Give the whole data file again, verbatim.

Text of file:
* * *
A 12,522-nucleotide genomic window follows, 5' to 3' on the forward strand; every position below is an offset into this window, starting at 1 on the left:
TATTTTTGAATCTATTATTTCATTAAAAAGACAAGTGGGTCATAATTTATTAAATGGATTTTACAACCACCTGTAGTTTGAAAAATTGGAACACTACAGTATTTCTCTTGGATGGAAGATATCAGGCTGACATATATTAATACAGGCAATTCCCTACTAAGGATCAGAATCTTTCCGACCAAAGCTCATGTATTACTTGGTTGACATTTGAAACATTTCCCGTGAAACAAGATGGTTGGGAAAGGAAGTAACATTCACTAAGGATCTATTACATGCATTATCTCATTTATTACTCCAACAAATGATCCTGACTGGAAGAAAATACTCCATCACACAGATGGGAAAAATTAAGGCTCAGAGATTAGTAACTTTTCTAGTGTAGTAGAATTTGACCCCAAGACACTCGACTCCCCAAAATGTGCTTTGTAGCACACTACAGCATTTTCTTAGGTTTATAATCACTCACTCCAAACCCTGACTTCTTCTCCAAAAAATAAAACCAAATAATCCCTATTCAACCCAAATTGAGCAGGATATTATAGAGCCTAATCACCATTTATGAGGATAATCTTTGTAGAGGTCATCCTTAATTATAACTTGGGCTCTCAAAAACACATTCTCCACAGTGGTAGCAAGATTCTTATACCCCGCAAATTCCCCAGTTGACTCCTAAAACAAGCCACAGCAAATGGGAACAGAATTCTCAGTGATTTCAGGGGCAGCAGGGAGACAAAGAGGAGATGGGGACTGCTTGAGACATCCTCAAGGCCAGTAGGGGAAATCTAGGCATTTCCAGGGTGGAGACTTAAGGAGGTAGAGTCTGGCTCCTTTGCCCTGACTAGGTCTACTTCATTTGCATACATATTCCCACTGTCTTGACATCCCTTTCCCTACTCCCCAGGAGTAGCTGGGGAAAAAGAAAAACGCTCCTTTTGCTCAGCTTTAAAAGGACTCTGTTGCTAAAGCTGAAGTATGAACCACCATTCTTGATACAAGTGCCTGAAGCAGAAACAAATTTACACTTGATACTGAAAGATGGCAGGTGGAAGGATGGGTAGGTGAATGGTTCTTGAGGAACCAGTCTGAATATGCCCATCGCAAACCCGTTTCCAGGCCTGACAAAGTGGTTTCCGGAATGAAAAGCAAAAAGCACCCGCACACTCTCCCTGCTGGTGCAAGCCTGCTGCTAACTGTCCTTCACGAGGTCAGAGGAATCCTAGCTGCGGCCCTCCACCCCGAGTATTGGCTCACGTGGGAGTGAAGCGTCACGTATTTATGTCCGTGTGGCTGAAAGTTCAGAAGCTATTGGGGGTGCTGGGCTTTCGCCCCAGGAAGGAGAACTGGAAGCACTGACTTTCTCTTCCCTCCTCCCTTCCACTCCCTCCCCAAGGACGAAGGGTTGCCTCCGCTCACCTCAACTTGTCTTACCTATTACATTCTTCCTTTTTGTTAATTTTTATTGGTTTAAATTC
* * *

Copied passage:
A 12,522-nucleotide genomic window follows, 5' to 3' on the forward strand; every position below is an offset into this window, starting at 1 on the left:
TATTTTTGAATCTATTATTTCATTAAAAAGACAAGTGGGTCATAATTTATTAAATGGATTTTACAACCACCTGTAGTTTGAAAAATTGGAACACTACAGTATTTCTCTTGGATGGAAGATATCAGGCTGACATATATTAATACAGGCAATTCCCTACTAAGGATCAGAATCTTTCCGACCAAAGCTCATGTATTACTTGGTTGACATTTGAAACATTTCCCGTGAAACAAGATGGTTGGGAAAGGAAGTAACATTCACTAAGGATCTATTACATGCATTATCTCATTTATTACTCCAACAAATGATCCTGACTGGAAGAAAATACTCCATCACACAGATGGGAAAAATTAAGGCTCAGAGATTAGTAACTTTTCTAGTGTAGTAGAATTTGACCCCAAGACACTCGACTCCCCAAAATGTGCTTTGTAGCACACTACAGCATTTTCTTAGGTTTATAATCACTCACTCCAAACCCTGACTTCTTCTCCAAAAAATAAAACCAAATAATCCCTATTCAACCCAAATTGAGCAGGATATTATAGAGCCTAATCACCATTTATGAGGATAATCTTTGTAGAGGTCATCCTTAATTATAACTTGGGCTCTCAAAAACACATTCTCCACAGTGGTAGCAAGATTCTTATACCCCGCAAATTCCCCAGTTGACTCCTAAAACAAGCCACAGCAAATGGGAACAGAATTCTCAGTGATTTCAGGGGCAGCAGGGAGACAAAGAGGAGATGGGGACTGCTTGAGACATCCTCAAGGCCAGTAGGGGAAATCTAGGCATTTCCAGGGTGGAGACTTAAGGAGGTAGAGTCTGGCTCCTTTGCCCTGACTAGGTCTACTTCATTTGCATACATATTCCCACTGTCTTGACATCCCTTTCCCTACTCCCCAGGAGTAGCTGGGGAAAAAGAAAAACGCTCCTTTTGCTCAGCTTTAAAAGGACTCTGTTGCTAAAGCTGAAGTATGAACCACCATTCTTGATACAAGTGCCTGAAGCAGAAACAAATTTACACTTGATACTGAAAGATGGCAGGTGGAAGGATGGGTAGGTGAATGGTTCTTGAGGAACCAGTCTGAATATGCCCATCGCAAACCCGTTTCCAGGCCTGACAAAGTGGTTTCCGGAATGAAAAGCAAAAAGCACCCGCACACTCTCCCTGCTGGTGCAAGCCTGCTGCTAACTGTCCTTCACGAGGTCAGAGGAATCCTAGCTGCGGCCCTCCACCCCGAGTATTGGCTCACGTGGGAGTGAAGCGTCACGTATTTATGTCCGTGTGGCTGAAAGTTCAGAAGCTATTGGGGGTGCTGGGCTTTCGCCCCAGGAAGGAGAACTGGAAGCACTGACTTTCTCTTCCCTCCTCCCTTCCACTCCCTCCCCAAGGACGAAGGGTTGCCTCCGCTCACCTCAACTTGTCTTACCTATTACATTCTTCCTTTTTGTTAATTTTTATTGGTTTAAATTC